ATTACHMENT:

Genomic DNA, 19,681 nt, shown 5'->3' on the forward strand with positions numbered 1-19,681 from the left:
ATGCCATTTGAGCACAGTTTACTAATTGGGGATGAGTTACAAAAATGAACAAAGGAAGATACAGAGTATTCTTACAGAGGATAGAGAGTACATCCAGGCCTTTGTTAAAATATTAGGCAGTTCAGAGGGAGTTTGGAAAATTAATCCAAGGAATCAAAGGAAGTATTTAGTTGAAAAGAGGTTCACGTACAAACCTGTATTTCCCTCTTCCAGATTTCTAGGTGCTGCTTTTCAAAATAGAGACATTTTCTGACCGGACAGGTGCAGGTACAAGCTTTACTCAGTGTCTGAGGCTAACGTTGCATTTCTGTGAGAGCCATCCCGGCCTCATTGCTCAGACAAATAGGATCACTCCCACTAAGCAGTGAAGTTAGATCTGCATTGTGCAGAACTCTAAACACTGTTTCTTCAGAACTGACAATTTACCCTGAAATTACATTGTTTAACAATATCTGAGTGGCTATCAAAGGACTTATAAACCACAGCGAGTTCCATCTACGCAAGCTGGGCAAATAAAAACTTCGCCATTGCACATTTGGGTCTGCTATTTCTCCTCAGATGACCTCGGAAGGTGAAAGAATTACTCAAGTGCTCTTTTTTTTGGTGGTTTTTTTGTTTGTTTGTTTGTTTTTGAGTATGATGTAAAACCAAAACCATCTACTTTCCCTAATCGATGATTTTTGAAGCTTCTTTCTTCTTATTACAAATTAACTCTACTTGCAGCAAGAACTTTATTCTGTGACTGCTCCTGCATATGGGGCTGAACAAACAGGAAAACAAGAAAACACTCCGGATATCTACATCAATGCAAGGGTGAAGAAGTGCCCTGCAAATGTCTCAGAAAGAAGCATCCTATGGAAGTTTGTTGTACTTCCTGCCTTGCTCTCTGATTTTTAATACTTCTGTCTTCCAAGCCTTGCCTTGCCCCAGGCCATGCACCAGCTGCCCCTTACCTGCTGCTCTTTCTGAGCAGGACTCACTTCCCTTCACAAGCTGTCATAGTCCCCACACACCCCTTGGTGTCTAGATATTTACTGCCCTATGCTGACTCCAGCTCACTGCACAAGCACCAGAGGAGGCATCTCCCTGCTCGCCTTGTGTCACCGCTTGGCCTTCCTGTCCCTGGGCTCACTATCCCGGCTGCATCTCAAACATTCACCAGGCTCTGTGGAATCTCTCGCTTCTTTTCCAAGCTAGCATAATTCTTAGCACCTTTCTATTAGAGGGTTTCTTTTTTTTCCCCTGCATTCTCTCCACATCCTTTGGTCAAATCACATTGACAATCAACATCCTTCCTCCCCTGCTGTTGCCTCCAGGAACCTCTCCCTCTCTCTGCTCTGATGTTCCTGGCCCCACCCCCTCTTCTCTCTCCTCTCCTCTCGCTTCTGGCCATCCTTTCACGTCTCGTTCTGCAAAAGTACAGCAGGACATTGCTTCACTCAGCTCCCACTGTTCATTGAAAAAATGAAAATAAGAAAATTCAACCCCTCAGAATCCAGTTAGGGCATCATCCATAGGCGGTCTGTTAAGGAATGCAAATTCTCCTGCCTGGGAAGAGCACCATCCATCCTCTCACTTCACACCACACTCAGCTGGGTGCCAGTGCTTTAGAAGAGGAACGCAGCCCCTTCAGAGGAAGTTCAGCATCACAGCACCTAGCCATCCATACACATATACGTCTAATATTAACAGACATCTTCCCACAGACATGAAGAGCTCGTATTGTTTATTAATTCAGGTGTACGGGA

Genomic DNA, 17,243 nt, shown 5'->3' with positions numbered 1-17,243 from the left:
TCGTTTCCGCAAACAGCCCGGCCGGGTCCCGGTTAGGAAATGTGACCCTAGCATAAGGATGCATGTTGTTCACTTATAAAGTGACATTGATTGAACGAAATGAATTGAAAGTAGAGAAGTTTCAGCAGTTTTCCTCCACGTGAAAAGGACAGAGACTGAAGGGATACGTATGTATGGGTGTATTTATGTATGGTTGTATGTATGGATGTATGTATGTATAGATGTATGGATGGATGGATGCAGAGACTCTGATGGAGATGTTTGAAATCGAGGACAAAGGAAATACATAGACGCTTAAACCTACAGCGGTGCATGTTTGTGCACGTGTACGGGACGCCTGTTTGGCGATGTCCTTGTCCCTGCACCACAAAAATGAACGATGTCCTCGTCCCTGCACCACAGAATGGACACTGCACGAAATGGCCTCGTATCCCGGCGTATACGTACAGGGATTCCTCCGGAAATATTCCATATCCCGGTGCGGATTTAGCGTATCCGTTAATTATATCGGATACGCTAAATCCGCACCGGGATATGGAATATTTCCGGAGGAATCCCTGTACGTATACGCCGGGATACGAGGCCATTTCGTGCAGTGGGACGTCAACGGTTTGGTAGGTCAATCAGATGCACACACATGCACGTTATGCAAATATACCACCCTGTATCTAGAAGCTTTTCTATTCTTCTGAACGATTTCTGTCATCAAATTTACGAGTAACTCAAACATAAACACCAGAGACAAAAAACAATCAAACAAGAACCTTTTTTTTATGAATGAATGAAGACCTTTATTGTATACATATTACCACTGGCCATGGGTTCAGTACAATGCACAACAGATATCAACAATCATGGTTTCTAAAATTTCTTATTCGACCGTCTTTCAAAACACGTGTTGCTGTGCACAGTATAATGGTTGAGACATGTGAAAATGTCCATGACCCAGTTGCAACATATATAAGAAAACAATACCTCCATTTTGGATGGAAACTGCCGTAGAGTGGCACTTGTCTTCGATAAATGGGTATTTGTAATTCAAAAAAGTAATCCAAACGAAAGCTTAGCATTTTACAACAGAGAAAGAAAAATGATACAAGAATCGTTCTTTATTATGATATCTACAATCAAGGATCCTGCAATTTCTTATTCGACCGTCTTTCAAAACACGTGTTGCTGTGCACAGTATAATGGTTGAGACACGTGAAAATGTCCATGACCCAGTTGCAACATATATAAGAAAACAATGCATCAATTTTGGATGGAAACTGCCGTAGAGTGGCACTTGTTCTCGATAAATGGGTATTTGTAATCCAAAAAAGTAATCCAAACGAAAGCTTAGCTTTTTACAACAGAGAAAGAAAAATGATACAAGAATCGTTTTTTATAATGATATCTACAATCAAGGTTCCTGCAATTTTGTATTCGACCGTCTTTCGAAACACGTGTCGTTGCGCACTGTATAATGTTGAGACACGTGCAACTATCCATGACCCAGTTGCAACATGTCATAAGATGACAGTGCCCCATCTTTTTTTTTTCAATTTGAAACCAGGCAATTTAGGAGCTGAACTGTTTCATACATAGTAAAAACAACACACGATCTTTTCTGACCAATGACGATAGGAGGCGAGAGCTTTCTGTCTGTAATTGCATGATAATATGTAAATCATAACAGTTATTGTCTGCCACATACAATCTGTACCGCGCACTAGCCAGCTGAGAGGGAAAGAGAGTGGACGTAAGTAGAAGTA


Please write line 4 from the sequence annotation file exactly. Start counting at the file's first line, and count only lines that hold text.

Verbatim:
TCGTTTCCGCAAACAGCCCGGCCGGGTCCCGGTTAGGAAATGTGACCCTAGCATAAGGATGCATGTTGTTCACTTATAAAGTGACATTGATTGAACGAAATGAATTGAAAGTAGAGAAGTTTCAGCAGTTTTCCTCCACGTGAAAAGGACAGAGACTGAAGGGATACGTATGTATGGGTGTATTTATGTATGGTTGTATGTATGGATGTATGTATGTATAGATGTATGGATGGATGGATGCAGAGACTCTGATGGAGATGTTTGAAATCGAGGACAAAGGAAATACATAGACGCTTAAACCTACAGCGGTGCATGTTTGTGCACGTGTACGGGACGCCTGTTTGGCGATGTCCTTGTCCCTGCACCACAAAAATGAACGATGTCCTCGTCCCTGCACCACAGAATGGACACTGCACGAAATGGCCTCGTATCCCGGCGTATACGTACAGGGATTCCTCCGGAAATATTCCATATCCCGGTGCGGATTTAGCGTATCCGTTAATTATATCGGATACGCTAAATCCGCACCGGGATATGGAATATTTCCGGAGGAATCCCTGTACGTATACGCCGGGATACGAGGCCATTTCGTGCAGTGGGACGTCAACGGTTTGGTAGGTCAATCAGATGCACACACATGCACGTTATGCAAATATACCACCCTGTATCTAGAAGCTTTTCTATTCTTCTGAACGATTTCTGTCATCAAATTTACGAGTAACTCAAACATAAACACCAGAGACAAAAAACAATCAAACAAGAACCTTTTTTTTATGAATGAATGAAGACCTTTATTGTATACATATTACCACTGGCCATGGGTTCAGTACAATGCACAACAGATATCAACAATCATGGTTTCTAAAATTTCTTATTCGACCGTCTTTCAAAACACGTGTTGCTGTGCACAGTATAATGGTTGAGACATGTGAAAATGTCCATGACCCAGTTGCAACATATATAAGAAAACAATACCTCCATTTTGGATGGAAACTGCCGTAGAGTGGCACTTGTCTTCGATAAATGGGTATTTGTAATTCAAAAAAGTAATCCAAACGAAAGCTTAGCATTTTACAACAGAGAAAGAAAAATGATACAAGAATCGTTCTTTATTATGATATCTACAATCAAGGATCCTGCAATTTCTTATTCGACCGTCTTTCAAAACACGTGTTGCTGTGCACAGTATAATGGTTGAGACACGTGAAAATGTCCATGACCCAGTTGCAACATATATAAGAAAACAATGCATCAATTTTGGATGGAAACTGCCGTAGAGTGGCACTTGTTCTCGATAAATGGGTATTTGTAATCCAAAAAAGTAATCCAAACGAAAGCTTAGCTTTTTACAACAGAGAAAGAAAAATGATACAAGAATCGTTTTTTATAATGATATCTACAATCAAGGTTCCTGCAATTTTGTATTCGACCGTCTTTCGAAACACGTGTCGTTGCGCACTGTATAATGTTGAGACACGTGCAACTATCCATGACCCAGTTGCAACATGTCATAAGATGACAGTGCCCCATCTTTTTTTTTTCAATTTGAAACCAGGCAATTTAGGAGCTGAACTGTTTCATACATAGTAAAAACAACACACGATCTTTTCTGACCAATGACGATAGGAGGCGAGAGCTTTCTGTCTGTAATTGCATGATAATATGTAAATCATAACAGTTATTGTCTGCCACATACAATCTGTACCGCGCACTAGCCAGCTGAGAGGGAAAGAGAGTGGACGTAAGTAGAAGTA